District of Columbia

  • Opioid overdose deaths in 2016: 209
  • +108.6% increase from 2015-2016
  • Opioid overdose deaths in Washington, DC more than doubled from 2014 to 2016

Florida

  • Opioid overdose deaths in 2016: 2,798
  • +46.3% increase from 2015-2016
  • Florida is among 6 states that declared opioid abuse a public health emergency in 2017

Georgia

  • Opioid overdose deaths in 2016: 918
  • +4.7% increase from 2015-2016

Hawaii

  • Opioid overdose deaths in 2016: 77
  • +13.3% increase from 2015-2016

Idaho

  • Opioid overdose deaths in 2016: 119
  • +7.0 increase from 2015-2016

Illinois

  • Opioid overdose deaths in 2016: 1,947
  • +34% increase from 2015-2016

Indiana

  • Opioid overdose deaths in 2016: 794
  • +23.1% increase from 2015-2016

Iowa

  • Opioid overdose deaths in 2016: 183
  • +2.9% increase from 2015-2016

Kansas

  • Opioid overdose deaths in 2016: 146
  • -5.9% decrease from 2015-2016

Kentucky

  • Opioid overdose deaths in 2016: 989
  • +12% increase from 2015-2016

Louisiana

  • Opioid overdose deaths in 2016: 346
  • +14.7% increase from 2015-2016
  • Louisiana is the fifth highest prescriber of painkillers, with 98.1 prescriptions per 100 people

Maine

  • Opioid overdose deaths in 2016: 301
  • +35.4% increase from 2015-2016
  • Maine is the fourth highest prescribing state for long-acting and extended-release opioids

Maryland

  • Opioid overdose deaths in 2016: 1,821
  • +58.9% increase from 2015-2016

Massachusetts

  • Opioid overdose deaths in 2016: 1,821
  • +28.4% increase from 2015-2016

Michigan

  • Opioid overdose deaths in 2016: 1,762
  • +19.6% increase from 2015-2016
  • In 2016, 11 million opioid prescriptions were written in Michigan, about 1.1 per resident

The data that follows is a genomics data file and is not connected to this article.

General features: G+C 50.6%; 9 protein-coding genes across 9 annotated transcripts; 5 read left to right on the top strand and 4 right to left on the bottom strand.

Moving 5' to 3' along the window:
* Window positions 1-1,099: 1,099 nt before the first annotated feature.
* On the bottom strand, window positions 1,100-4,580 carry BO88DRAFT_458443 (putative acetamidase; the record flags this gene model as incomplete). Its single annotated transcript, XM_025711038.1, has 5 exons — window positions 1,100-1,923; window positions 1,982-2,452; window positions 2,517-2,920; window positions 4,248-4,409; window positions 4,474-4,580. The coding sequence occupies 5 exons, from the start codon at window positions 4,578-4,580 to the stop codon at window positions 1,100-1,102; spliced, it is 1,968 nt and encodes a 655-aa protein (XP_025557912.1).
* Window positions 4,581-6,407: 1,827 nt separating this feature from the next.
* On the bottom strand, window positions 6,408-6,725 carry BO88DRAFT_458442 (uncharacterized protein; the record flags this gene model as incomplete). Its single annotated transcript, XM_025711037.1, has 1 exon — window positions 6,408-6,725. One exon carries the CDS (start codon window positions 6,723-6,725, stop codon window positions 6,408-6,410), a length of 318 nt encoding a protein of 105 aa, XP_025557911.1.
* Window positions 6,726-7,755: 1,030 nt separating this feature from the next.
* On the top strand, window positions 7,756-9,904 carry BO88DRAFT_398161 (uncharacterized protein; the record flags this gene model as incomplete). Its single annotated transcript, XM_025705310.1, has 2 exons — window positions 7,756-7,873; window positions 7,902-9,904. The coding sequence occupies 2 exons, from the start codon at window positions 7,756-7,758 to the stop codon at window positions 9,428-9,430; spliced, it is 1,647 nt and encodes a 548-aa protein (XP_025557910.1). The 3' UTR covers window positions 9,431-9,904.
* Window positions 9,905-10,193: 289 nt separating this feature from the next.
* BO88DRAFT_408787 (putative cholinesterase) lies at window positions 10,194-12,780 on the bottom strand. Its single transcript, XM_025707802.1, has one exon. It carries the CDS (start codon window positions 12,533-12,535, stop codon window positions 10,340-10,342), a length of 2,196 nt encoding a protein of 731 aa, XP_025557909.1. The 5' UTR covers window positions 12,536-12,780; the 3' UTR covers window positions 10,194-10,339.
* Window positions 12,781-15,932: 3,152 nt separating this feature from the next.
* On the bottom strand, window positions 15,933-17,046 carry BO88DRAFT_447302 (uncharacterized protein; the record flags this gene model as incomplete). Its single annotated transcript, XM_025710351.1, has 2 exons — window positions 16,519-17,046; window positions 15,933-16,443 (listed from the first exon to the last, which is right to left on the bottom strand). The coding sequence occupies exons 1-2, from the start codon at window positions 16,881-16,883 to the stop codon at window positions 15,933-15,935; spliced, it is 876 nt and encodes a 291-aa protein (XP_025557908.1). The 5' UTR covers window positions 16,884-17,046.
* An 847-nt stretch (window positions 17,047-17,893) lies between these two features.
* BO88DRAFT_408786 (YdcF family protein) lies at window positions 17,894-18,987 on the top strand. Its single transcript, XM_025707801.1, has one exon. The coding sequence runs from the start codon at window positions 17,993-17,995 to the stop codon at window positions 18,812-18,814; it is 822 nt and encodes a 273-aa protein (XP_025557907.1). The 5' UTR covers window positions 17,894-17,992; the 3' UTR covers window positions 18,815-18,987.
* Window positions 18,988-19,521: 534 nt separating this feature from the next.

Minnesota

  • Opioid overdose deaths in 2016: 396
  • +17.9% increase from 2015-2016

Mississippi

  • Opioid overdose deaths in 2016: 180
  • -1.6% decrease from 2015-2016

Missouri

  • Opioid overdose deaths in 2016: 914
  • +31.8% increase from 2015-2016

Montana

  • Opioid overdose deaths in 2016: 42
  • -15.2% decrease from 2015-2016

Nebraska

  • Opioid overdose deaths in 2016: 44
  • -7.2% decrease from 2015-2016

Nevada

  • Opioid overdose deaths in 2016: 408
  • +6.4% increase from 2015-2016

New Hampshire

  • Opioid overdose deaths in 2016: 437
  • +13.7% increase from 2015-2016

New Jersey

  • Opioid overdose deaths in 2016: 1,409
  • +42.3% increase from 2015-2016

New Mexico

  • Opioid overdose deaths in 2016: 349
  • -0.4% decrease from 2015-2016

New York

  • Opioid overdose deaths in 2016: 2,450
  • +32.4% increase from 2015-2016

North Carolina

  • Opioid overdose deaths in 2016: 1,505
  • +24.7% increase from 2015-2016

North Dakota

  • Opioid overdose deaths in 2016: 54
  • +23.3% increase from 2015-2016

Ohio

  • Opioid overdose deaths in 2016: 3,613
  • +30.8% increase from 2015-2016

Oklahoma

  • Opioid overdose deaths in 2016: 444
  • +13.2% increase from 2015-2016
  • Oklahoma is the third highest prescriber of long-acting and extended-release opioids

Oregon

  • Opioid overdose deaths in 2016: 312
  • -0.8% decrease from 2015-2016

Pennsylvania

  • Opioid overdose deaths in 2016: 2,235
  • +44.1% increase from 2015-2016

Rhode Island

  • Opioid overdose deaths in 2016: 279
  • +9.2% increase from 2015-2016

South Carolina

  • Opioid overdose deaths in 2016: 678
  • +15.3% increase from 2015-2016

South Dakota

  • Opioid overdose deaths in 2016: 42
  • 0% change from 2015-2016

Tennessee

  • Opioid overdose deaths in 2016: 1,186
  • +10.4% increase from 2015-2016
  • In 2016, Tennessee was the third highest prescriber of opioids

Texas

  • Opioid overdose deaths in 2016: 1,375
  • +7.4% increase from 2015-2016

Utah

  • Opioid overdose deaths in 2016: 466
  • -4.3% decrease from 2015-2016

Vermont

  • Opioid overdose deaths in 2016: 101
  • +32.9% increase from 2015-2016

Virginia

  • Opioid overdose deaths in 2016: 1,130
  • +34.7% increase from 2015-2016

Washington

  • Opioid overdose deaths in 2016: 692
  • -1.4% decrease from 2015-2016
  • More Washingtonians died from opioid overdose than from car accidents in 2015

West Virginia

  • Opioid overdose deaths in 2016: 435
  • +25.3% increase from 2015-2016
  • West Virginia had the country’s highest drug-overdose death rate per population in 2015

Wisconsin

  • Opioid overdose deaths in 2016: 865
  • +24.5% increase from 2015-2016
  • More Wisconsinites died from opioid overdoses than from car accidents in 2015

Wyoming

  • Opioid overdose deaths in 2016: 50
  • +7.3% increase from 2015-2016

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By | 2018-11-23T12:07:51+00:00 November 28th, 2018|Tags: , , |0 Comments